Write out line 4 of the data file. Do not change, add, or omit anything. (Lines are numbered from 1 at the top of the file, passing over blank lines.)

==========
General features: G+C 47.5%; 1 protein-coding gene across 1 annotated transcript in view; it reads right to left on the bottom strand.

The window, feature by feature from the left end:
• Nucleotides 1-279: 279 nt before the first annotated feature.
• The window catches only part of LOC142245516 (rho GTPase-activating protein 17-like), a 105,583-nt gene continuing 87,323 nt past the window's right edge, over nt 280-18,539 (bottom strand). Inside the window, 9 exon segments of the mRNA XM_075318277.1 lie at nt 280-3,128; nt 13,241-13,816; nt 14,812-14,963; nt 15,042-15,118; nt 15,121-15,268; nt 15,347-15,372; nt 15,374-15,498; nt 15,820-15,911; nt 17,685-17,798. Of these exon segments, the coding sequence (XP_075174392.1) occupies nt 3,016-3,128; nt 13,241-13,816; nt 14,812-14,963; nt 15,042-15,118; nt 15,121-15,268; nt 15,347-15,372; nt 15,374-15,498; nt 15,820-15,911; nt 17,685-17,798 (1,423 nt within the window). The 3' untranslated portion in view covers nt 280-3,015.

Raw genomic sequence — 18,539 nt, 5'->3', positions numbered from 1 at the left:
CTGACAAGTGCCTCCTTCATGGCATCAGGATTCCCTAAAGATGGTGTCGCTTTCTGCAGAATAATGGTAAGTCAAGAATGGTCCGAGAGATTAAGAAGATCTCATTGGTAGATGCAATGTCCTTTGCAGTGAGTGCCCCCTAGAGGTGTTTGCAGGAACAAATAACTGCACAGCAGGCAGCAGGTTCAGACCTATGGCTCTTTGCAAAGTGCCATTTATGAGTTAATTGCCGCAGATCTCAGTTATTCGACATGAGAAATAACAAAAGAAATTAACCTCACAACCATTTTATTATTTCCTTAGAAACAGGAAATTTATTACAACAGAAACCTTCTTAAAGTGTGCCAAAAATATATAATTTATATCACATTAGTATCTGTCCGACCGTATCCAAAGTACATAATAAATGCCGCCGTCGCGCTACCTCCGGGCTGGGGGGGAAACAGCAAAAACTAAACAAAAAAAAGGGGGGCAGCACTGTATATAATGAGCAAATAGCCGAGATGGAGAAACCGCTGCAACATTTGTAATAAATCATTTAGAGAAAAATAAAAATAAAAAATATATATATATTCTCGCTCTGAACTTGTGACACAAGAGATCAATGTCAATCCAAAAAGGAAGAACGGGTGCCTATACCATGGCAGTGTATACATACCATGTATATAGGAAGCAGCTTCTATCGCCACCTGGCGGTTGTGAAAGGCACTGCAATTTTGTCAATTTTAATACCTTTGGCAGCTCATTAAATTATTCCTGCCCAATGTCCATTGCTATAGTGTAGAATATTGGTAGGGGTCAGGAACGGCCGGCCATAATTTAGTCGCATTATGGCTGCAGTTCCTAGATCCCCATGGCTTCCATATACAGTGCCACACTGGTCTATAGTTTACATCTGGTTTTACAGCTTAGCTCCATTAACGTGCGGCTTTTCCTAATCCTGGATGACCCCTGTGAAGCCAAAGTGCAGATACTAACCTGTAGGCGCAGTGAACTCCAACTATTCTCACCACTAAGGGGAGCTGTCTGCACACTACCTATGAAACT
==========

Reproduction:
• The window catches only part of LOC142245516 (rho GTPase-activating protein 17-like), a 105,583-nt gene continuing 87,323 nt past the window's right edge, over nt 280-18,539 (bottom strand). Inside the window, 9 exon segments of the mRNA XM_075318277.1 lie at nt 280-3,128; nt 13,241-13,816; nt 14,812-14,963; nt 15,042-15,118; nt 15,121-15,268; nt 15,347-15,372; nt 15,374-15,498; nt 15,820-15,911; nt 17,685-17,798. Of these exon segments, the coding sequence (XP_075174392.1) occupies nt 3,016-3,128; nt 13,241-13,816; nt 14,812-14,963; nt 15,042-15,118; nt 15,121-15,268; nt 15,347-15,372; nt 15,374-15,498; nt 15,820-15,911; nt 17,685-17,798 (1,423 nt within the window). The 3' untranslated portion in view covers nt 280-3,015.